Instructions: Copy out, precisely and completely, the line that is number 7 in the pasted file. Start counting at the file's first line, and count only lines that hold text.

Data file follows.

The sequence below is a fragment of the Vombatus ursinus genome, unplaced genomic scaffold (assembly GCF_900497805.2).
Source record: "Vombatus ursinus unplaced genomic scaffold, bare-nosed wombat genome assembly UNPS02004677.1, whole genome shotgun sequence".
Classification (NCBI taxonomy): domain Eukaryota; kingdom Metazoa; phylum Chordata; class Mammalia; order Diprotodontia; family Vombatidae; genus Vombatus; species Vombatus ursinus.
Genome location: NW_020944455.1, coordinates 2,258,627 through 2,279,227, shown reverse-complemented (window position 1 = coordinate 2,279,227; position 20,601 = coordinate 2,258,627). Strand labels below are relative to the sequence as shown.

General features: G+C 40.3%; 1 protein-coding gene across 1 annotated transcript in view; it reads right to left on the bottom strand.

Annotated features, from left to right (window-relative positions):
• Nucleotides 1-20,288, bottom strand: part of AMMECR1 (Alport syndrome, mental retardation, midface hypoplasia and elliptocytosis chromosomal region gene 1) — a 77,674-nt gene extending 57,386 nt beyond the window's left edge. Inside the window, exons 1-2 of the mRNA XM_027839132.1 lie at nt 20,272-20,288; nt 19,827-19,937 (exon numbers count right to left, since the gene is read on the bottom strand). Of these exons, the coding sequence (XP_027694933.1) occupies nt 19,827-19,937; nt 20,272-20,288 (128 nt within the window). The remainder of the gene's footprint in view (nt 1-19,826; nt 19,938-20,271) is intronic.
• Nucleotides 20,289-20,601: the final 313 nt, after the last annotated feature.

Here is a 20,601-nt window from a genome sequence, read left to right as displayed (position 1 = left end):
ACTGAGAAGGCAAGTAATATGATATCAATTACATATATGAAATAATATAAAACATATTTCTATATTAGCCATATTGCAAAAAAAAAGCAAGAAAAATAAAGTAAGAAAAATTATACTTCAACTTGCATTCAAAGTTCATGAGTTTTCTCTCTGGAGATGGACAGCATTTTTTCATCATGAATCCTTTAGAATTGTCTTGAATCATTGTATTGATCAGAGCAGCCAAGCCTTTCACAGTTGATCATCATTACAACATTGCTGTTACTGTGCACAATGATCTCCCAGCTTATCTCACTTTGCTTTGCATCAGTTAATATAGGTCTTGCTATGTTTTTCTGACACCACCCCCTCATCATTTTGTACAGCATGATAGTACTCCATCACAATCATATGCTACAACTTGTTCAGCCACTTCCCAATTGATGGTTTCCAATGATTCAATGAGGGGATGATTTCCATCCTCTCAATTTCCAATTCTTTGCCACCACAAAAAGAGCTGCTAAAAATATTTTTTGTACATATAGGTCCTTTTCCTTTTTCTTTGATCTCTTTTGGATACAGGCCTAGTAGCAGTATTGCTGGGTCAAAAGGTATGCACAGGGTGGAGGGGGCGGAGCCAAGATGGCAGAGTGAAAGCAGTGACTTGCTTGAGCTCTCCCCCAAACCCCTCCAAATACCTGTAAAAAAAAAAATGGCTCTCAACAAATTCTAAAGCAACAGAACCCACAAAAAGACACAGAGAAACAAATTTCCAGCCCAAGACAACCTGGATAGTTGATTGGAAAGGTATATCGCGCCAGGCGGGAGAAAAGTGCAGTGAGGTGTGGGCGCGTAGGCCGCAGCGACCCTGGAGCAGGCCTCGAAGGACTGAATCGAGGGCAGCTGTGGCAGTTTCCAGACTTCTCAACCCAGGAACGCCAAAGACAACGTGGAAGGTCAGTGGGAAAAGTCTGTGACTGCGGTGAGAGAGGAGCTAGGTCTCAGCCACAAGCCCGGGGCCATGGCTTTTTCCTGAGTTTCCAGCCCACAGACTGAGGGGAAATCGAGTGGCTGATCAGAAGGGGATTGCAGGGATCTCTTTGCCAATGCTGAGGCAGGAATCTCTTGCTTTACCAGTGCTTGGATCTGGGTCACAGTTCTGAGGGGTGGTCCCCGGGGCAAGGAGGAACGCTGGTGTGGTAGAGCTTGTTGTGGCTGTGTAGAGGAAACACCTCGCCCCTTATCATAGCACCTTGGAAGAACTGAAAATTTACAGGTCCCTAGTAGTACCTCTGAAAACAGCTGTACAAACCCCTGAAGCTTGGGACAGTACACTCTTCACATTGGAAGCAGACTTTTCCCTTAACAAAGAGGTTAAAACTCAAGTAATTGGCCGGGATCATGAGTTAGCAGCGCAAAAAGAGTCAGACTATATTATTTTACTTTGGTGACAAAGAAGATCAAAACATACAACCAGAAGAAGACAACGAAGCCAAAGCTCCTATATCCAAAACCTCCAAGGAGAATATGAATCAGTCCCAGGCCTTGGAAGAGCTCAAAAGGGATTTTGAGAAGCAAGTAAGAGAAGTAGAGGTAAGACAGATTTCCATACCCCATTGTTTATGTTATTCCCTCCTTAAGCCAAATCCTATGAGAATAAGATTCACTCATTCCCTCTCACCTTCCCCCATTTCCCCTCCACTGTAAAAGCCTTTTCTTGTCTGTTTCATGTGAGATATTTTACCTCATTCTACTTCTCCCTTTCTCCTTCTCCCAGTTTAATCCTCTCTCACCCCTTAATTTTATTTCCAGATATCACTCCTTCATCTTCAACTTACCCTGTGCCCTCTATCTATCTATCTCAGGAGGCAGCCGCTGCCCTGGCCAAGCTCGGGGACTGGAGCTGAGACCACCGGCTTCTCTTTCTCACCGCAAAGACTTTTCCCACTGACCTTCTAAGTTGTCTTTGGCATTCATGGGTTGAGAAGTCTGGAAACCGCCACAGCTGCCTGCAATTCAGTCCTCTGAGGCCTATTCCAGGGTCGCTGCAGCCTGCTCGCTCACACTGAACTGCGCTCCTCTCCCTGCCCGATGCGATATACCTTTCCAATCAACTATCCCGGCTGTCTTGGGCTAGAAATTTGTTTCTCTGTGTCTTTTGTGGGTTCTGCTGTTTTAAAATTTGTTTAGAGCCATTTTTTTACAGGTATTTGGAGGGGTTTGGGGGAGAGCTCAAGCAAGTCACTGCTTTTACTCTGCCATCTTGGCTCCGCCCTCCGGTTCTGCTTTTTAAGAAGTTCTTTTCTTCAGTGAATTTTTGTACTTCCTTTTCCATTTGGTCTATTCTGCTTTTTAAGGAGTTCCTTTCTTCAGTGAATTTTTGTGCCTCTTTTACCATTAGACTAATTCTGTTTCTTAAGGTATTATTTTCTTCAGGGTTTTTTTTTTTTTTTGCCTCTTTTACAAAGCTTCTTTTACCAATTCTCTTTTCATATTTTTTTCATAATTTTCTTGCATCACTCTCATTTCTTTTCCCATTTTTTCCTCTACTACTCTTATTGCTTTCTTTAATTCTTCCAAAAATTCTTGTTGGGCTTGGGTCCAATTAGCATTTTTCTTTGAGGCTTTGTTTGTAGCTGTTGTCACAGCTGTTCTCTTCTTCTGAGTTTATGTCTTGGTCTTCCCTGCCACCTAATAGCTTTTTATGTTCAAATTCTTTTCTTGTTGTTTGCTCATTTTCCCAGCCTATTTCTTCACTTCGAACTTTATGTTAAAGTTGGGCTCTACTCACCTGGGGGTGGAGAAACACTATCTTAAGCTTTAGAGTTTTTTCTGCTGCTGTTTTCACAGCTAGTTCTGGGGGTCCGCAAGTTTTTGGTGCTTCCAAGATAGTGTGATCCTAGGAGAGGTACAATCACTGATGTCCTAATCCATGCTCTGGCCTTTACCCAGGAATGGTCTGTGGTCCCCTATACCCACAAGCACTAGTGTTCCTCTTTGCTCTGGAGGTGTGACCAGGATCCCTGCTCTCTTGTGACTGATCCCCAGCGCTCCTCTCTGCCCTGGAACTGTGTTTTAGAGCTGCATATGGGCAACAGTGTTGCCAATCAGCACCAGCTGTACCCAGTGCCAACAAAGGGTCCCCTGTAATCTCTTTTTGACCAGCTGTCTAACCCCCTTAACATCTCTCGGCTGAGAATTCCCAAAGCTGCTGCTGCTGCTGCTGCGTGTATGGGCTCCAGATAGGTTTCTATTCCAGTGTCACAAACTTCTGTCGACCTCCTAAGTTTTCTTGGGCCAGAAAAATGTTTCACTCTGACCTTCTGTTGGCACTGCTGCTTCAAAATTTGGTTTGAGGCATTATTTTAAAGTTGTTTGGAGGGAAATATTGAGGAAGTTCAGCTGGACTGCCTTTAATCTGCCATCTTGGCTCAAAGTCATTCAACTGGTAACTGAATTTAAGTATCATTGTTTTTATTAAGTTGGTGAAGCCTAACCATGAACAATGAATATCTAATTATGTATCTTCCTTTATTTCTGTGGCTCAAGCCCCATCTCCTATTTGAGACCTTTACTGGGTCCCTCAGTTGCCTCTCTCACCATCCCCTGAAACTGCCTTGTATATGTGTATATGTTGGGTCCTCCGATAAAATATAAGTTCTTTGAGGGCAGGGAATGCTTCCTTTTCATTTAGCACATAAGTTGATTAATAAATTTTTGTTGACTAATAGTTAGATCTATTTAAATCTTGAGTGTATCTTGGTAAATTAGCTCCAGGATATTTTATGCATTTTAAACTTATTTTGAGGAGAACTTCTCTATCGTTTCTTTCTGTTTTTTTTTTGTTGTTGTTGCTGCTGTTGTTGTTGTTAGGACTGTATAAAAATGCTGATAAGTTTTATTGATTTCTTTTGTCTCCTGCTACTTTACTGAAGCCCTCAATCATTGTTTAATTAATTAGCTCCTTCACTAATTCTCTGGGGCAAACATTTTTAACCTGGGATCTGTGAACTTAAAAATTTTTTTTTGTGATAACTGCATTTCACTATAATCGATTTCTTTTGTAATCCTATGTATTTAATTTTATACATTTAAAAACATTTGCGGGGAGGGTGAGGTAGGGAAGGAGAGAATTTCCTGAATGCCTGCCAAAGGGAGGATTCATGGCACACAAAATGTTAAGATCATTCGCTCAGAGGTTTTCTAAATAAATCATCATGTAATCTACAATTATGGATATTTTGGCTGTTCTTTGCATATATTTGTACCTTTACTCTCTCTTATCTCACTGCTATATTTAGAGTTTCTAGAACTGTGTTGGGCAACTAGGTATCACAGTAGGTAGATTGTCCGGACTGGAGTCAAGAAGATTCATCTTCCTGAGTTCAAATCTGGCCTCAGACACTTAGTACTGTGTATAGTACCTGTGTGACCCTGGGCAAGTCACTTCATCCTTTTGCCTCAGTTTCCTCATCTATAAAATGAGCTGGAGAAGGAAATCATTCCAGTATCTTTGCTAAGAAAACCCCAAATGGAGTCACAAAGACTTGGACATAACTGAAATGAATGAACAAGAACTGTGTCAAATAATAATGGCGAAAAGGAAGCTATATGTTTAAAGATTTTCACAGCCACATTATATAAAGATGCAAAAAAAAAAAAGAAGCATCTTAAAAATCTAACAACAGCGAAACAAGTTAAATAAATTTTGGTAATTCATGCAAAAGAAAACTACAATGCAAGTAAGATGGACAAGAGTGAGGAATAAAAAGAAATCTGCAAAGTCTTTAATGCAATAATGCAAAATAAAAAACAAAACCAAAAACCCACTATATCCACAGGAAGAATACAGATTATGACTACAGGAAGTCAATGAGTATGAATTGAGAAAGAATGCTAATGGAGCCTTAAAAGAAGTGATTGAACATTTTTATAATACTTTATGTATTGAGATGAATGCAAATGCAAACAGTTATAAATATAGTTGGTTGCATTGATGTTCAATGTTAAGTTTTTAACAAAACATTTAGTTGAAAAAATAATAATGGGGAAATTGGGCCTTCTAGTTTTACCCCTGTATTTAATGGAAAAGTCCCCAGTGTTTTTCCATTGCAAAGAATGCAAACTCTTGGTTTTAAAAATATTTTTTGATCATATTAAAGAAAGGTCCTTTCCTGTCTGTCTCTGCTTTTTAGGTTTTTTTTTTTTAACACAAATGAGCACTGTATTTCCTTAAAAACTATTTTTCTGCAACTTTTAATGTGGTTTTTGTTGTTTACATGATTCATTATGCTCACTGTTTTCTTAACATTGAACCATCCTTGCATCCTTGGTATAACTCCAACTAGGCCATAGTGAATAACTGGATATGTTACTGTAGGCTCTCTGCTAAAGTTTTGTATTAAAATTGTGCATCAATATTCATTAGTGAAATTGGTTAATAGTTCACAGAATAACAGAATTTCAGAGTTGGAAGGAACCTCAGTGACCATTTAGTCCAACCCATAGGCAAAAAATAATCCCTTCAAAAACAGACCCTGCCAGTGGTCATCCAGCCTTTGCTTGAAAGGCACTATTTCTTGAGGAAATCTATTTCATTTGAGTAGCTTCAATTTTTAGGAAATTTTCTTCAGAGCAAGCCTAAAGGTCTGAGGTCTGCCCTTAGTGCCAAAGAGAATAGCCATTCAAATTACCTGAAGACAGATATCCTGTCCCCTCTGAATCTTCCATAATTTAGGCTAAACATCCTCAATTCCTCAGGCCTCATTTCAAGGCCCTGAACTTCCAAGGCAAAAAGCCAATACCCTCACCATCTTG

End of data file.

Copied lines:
• Nucleotides 1-20,288, bottom strand: part of AMMECR1 (Alport syndrome, mental retardation, midface hypoplasia and elliptocytosis chromosomal region gene 1) — a 77,674-nt gene extending 57,386 nt beyond the window's left edge. Inside the window, exons 1-2 of the mRNA XM_027839132.1 lie at nt 20,272-20,288; nt 19,827-19,937 (exon numbers count right to left, since the gene is read on the bottom strand). Of these exons, the coding sequence (XP_027694933.1) occupies nt 19,827-19,937; nt 20,272-20,288 (128 nt within the window). The remainder of the gene's footprint in view (nt 1-19,826; nt 19,938-20,271) is intronic.